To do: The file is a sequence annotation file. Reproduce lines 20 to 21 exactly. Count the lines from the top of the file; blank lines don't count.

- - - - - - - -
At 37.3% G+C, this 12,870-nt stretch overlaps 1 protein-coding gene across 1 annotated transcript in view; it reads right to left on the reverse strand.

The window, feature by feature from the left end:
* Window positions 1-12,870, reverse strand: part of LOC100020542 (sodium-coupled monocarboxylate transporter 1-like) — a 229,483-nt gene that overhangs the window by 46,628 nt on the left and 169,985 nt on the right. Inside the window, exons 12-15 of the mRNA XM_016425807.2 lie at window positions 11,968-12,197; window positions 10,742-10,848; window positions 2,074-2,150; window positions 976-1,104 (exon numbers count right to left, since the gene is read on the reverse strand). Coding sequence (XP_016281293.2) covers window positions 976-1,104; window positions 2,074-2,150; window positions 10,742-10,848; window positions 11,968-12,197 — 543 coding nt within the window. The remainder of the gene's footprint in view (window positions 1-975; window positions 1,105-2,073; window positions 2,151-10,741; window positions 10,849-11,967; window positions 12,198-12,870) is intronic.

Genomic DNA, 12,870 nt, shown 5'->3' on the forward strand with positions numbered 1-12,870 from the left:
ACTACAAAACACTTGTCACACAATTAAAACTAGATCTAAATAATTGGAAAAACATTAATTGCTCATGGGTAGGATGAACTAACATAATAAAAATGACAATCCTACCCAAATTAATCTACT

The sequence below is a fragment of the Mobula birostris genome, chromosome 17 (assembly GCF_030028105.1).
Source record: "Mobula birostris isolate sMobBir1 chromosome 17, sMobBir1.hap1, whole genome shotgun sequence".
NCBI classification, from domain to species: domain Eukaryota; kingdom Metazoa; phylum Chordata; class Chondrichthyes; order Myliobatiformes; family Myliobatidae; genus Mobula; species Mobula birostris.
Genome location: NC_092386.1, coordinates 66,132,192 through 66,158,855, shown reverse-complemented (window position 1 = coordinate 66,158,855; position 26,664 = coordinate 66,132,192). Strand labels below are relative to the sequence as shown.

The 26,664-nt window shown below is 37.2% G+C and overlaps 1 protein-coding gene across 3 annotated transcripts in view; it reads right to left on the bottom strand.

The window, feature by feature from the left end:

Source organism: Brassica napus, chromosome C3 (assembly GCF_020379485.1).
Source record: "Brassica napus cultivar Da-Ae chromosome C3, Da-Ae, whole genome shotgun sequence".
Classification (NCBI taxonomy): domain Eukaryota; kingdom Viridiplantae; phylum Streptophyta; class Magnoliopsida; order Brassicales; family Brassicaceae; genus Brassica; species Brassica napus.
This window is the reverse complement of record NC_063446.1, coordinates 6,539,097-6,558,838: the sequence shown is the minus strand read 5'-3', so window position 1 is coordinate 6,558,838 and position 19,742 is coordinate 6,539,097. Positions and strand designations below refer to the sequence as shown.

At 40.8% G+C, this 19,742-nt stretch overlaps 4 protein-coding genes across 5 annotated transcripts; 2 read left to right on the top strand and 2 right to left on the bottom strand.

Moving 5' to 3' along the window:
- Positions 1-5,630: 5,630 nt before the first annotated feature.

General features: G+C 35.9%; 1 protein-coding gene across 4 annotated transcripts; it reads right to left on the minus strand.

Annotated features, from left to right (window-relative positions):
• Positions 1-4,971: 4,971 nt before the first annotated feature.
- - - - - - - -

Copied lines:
Annotated features, from left to right (window-relative positions):
• Positions 1-4,971: 4,971 nt before the first annotated feature.